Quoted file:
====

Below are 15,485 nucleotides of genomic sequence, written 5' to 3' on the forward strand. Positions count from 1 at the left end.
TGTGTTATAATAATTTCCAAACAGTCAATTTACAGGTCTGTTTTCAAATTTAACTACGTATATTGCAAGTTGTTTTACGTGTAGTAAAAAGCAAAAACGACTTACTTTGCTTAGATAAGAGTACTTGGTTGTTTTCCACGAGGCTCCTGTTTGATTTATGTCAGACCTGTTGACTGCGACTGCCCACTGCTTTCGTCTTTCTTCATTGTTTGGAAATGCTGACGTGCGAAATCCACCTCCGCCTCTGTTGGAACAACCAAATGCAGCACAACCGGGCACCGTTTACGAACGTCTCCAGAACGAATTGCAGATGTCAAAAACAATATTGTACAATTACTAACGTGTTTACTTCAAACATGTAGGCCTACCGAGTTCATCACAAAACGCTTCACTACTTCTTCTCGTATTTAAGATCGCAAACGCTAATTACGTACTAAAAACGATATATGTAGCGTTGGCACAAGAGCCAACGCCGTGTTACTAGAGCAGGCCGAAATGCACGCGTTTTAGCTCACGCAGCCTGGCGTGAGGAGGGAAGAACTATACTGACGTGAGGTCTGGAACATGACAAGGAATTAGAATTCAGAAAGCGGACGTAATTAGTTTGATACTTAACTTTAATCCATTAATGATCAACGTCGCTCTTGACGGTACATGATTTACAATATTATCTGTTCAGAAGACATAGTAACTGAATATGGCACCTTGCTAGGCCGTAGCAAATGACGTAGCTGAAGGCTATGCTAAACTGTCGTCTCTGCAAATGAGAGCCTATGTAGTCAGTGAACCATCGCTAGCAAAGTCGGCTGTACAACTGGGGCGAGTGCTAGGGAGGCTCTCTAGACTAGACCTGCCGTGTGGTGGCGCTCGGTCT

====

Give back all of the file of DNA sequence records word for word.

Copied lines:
Below are 15,485 nucleotides of genomic sequence, written 5' to 3' on the forward strand. Positions count from 1 at the left end.
TGTGTTATAATAATTTCCAAACAGTCAATTTACAGGTCTGTTTTCAAATTTAACTACGTATATTGCAAGTTGTTTTACGTGTAGTAAAAAGCAAAAACGACTTACTTTGCTTAGATAAGAGTACTTGGTTGTTTTCCACGAGGCTCCTGTTTGATTTATGTCAGACCTGTTGACTGCGACTGCCCACTGCTTTCGTCTTTCTTCATTGTTTGGAAATGCTGACGTGCGAAATCCACCTCCGCCTCTGTTGGAACAACCAAATGCAGCACAACCGGGCACCGTTTACGAACGTCTCCAGAACGAATTGCAGATGTCAAAAACAATATTGTACAATTACTAACGTGTTTACTTCAAACATGTAGGCCTACCGAGTTCATCACAAAACGCTTCACTACTTCTTCTCGTATTTAAGATCGCAAACGCTAATTACGTACTAAAAACGATATATGTAGCGTTGGCACAAGAGCCAACGCCGTGTTACTAGAGCAGGCCGAAATGCACGCGTTTTAGCTCACGCAGCCTGGCGTGAGGAGGGAAGAACTATACTGACGTGAGGTCTGGAACATGACAAGGAATTAGAATTCAGAAAGCGGACGTAATTAGTTTGATACTTAACTTTAATCCATTAATGATCAACGTCGCTCTTGACGGTACATGATTTACAATATTATCTGTTCAGAAGACATAGTAACTGAATATGGCACCTTGCTAGGCCGTAGCAAATGACGTAGCTGAAGGCTATGCTAAACTGTCGTCTCTGCAAATGAGAGCCTATGTAGTCAGTGAACCATCGCTAGCAAAGTCGGCTGTACAACTGGGGCGAGTGCTAGGGAGGCTCTCTAGACTAGACCTGCCGTGTGGTGGCGCTCGGTCT